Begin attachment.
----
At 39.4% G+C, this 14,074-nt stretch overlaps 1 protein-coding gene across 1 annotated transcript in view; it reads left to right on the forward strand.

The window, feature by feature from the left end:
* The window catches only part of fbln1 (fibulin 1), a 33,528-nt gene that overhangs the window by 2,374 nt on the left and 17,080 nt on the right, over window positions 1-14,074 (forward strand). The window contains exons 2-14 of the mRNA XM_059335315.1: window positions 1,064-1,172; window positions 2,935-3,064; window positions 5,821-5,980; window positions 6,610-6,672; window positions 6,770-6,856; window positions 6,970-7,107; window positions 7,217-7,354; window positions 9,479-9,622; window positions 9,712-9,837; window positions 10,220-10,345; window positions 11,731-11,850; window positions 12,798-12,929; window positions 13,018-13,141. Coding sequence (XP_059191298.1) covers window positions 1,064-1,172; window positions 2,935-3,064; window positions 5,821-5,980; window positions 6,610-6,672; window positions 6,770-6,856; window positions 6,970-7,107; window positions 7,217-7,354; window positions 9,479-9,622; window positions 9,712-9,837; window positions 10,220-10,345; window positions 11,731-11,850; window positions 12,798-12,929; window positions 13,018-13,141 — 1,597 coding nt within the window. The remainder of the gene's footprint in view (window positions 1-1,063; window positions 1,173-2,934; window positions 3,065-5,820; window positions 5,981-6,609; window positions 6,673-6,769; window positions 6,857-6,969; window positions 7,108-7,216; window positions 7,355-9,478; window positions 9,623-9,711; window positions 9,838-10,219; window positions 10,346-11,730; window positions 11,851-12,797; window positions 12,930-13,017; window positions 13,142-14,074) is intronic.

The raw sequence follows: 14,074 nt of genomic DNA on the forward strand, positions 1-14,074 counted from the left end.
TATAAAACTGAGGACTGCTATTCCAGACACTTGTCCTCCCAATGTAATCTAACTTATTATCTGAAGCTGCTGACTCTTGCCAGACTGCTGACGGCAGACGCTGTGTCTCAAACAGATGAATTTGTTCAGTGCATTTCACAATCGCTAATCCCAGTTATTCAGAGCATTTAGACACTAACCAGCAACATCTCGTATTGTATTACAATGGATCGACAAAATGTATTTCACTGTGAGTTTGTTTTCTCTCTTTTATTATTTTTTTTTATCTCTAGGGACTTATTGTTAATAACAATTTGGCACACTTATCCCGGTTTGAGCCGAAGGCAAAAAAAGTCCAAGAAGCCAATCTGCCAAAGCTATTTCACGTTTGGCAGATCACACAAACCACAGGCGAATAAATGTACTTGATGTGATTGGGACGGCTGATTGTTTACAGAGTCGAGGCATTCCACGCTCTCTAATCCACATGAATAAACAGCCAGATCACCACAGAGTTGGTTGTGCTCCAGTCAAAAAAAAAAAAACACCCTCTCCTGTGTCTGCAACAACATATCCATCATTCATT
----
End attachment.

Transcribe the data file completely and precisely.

At 39.4% G+C, this 14,074-nt stretch overlaps 1 protein-coding gene across 1 annotated transcript in view; it reads left to right on the forward strand.

The window, feature by feature from the left end:
* The window catches only part of fbln1 (fibulin 1), a 33,528-nt gene that overhangs the window by 2,374 nt on the left and 17,080 nt on the right, over window positions 1-14,074 (forward strand). The window contains exons 2-14 of the mRNA XM_059335315.1: window positions 1,064-1,172; window positions 2,935-3,064; window positions 5,821-5,980; window positions 6,610-6,672; window positions 6,770-6,856; window positions 6,970-7,107; window positions 7,217-7,354; window positions 9,479-9,622; window positions 9,712-9,837; window positions 10,220-10,345; window positions 11,731-11,850; window positions 12,798-12,929; window positions 13,018-13,141. Coding sequence (XP_059191298.1) covers window positions 1,064-1,172; window positions 2,935-3,064; window positions 5,821-5,980; window positions 6,610-6,672; window positions 6,770-6,856; window positions 6,970-7,107; window positions 7,217-7,354; window positions 9,479-9,622; window positions 9,712-9,837; window positions 10,220-10,345; window positions 11,731-11,850; window positions 12,798-12,929; window positions 13,018-13,141 — 1,597 coding nt within the window. The remainder of the gene's footprint in view (window positions 1-1,063; window positions 1,173-2,934; window positions 3,065-5,820; window positions 5,981-6,609; window positions 6,673-6,769; window positions 6,857-6,969; window positions 7,108-7,216; window positions 7,355-9,478; window positions 9,623-9,711; window positions 9,838-10,219; window positions 10,346-11,730; window positions 11,851-12,797; window positions 12,930-13,017; window positions 13,142-14,074) is intronic.

The raw sequence follows: 14,074 nt of genomic DNA on the forward strand, positions 1-14,074 counted from the left end.
TATAAAACTGAGGACTGCTATTCCAGACACTTGTCCTCCCAATGTAATCTAACTTATTATCTGAAGCTGCTGACTCTTGCCAGACTGCTGACGGCAGACGCTGTGTCTCAAACAGATGAATTTGTTCAGTGCATTTCACAATCGCTAATCCCAGTTATTCAGAGCATTTAGACACTAACCAGCAACATCTCGTATTGTATTACAATGGATCGACAAAATGTATTTCACTGTGAGTTTGTTTTCTCTCTTTTATTATTTTTTTTTATCTCTAGGGACTTATTGTTAATAACAATTTGGCACACTTATCCCGGTTTGAGCCGAAGGCAAAAAAAGTCCAAGAAGCCAATCTGCCAAAGCTATTTCACGTTTGGCAGATCACACAAACCACAGGCGAATAAATGTACTTGATGTGATTGGGACGGCTGATTGTTTACAGAGTCGAGGCATTCCACGCTCTCTAATCCACATGAATAAACAGCCAGATCACCACAGAGTTGGTTGTGCTCCAGTCAAAAAAAAAAAAACACCCTCTCCTGTGTCTGCAACAACATATCCATCATTCATT